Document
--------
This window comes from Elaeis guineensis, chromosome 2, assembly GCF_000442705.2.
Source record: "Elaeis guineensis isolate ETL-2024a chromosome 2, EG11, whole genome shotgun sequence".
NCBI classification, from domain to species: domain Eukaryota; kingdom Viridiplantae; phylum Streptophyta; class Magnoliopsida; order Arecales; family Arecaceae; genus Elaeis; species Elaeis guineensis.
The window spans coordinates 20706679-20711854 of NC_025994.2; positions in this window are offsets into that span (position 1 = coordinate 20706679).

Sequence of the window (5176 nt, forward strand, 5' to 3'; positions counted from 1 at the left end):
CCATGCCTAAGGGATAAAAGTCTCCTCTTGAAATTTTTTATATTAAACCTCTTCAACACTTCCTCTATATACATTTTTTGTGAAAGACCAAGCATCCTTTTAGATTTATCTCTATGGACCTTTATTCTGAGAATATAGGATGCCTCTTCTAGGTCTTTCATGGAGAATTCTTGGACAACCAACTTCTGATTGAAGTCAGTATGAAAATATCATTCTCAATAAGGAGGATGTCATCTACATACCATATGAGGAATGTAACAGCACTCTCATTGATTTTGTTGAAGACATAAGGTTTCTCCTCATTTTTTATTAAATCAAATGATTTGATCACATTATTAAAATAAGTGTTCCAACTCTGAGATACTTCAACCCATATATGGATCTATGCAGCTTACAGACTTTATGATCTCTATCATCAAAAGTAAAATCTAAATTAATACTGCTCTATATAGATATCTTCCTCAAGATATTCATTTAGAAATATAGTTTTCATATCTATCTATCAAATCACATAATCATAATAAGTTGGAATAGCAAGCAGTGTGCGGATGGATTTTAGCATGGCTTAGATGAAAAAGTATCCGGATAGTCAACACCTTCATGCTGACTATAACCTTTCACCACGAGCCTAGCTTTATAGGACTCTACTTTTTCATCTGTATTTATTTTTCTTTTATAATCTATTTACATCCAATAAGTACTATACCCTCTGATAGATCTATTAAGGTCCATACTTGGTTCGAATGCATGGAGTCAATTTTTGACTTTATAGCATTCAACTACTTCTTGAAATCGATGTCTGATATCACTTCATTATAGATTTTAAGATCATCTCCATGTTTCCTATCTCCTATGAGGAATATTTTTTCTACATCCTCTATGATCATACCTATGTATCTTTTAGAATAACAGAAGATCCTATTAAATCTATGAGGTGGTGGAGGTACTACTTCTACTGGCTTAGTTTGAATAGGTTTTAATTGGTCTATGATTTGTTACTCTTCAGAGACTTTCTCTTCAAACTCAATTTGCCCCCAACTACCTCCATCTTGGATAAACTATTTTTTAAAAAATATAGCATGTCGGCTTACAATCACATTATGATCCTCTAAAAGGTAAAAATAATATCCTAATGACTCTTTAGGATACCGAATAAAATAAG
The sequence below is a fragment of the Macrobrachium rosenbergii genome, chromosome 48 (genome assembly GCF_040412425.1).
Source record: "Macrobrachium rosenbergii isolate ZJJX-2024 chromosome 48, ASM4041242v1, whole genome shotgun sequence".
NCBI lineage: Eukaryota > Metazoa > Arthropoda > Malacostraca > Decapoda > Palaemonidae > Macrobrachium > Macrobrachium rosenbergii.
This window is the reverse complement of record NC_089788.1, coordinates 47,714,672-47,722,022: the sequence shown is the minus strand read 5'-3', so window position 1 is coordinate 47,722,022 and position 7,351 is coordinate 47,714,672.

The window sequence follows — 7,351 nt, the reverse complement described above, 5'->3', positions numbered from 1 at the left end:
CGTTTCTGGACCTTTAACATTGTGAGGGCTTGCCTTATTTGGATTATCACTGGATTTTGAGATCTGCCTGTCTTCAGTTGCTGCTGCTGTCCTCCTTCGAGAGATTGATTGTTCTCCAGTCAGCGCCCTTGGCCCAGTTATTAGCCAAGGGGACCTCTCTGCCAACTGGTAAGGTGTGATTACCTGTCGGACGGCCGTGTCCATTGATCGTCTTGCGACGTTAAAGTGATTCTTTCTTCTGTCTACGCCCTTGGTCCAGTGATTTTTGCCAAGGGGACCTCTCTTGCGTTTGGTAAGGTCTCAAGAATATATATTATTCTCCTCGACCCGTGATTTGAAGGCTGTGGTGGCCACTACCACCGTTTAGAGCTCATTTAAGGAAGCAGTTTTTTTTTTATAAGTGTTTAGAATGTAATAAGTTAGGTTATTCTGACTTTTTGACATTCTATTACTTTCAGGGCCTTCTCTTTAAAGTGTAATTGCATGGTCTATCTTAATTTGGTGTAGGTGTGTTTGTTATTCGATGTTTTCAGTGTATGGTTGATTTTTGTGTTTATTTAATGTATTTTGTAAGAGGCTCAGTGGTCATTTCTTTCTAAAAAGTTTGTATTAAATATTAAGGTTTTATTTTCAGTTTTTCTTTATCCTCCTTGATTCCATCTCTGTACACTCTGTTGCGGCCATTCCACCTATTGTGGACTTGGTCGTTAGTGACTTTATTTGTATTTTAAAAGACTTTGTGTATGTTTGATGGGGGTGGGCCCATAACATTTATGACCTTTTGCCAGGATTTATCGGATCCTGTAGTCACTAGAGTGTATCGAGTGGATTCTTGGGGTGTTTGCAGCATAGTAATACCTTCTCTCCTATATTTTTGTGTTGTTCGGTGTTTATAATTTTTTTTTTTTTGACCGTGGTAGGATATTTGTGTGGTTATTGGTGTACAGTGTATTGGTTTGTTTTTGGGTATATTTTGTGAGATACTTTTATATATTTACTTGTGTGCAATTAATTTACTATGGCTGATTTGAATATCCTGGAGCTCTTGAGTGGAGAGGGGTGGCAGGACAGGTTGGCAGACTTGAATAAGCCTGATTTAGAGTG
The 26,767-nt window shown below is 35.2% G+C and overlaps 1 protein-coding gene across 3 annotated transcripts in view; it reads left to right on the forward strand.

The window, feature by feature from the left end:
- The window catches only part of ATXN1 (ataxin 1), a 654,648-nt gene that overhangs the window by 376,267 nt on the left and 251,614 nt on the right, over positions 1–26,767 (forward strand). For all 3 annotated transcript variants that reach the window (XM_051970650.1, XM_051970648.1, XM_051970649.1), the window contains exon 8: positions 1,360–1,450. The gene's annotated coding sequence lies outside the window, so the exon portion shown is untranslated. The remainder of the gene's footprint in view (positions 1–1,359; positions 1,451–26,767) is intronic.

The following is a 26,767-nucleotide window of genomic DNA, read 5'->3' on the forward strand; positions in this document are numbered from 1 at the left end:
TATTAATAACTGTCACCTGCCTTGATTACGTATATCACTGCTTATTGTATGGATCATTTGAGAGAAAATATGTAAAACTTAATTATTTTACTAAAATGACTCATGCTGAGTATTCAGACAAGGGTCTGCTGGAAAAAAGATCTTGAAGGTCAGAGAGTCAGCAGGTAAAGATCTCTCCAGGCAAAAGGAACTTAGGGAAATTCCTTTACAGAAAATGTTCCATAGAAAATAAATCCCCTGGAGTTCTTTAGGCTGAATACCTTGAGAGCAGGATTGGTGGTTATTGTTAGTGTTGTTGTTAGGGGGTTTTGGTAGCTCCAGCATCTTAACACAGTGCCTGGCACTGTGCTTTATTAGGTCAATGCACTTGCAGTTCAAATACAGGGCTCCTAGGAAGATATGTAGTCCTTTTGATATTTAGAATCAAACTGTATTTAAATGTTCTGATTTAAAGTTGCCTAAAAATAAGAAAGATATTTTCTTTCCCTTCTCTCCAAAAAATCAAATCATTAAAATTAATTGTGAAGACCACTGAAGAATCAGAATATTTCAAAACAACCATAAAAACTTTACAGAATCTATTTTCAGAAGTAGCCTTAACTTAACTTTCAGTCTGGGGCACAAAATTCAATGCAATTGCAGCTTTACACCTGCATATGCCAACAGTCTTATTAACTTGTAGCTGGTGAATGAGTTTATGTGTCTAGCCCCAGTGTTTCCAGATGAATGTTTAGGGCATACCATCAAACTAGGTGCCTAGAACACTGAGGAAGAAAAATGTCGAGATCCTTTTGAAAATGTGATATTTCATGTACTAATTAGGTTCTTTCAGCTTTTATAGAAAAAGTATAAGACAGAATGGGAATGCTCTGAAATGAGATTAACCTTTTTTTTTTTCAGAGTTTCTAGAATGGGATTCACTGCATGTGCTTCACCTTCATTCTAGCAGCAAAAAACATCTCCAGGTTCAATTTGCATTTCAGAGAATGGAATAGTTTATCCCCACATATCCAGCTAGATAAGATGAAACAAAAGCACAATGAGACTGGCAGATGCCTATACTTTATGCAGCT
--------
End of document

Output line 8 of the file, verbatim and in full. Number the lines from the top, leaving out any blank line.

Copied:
Source record: "Macrobrachium rosenbergii isolate ZJJX-2024 chromosome 48, ASM4041242v1, whole genome shotgun sequence".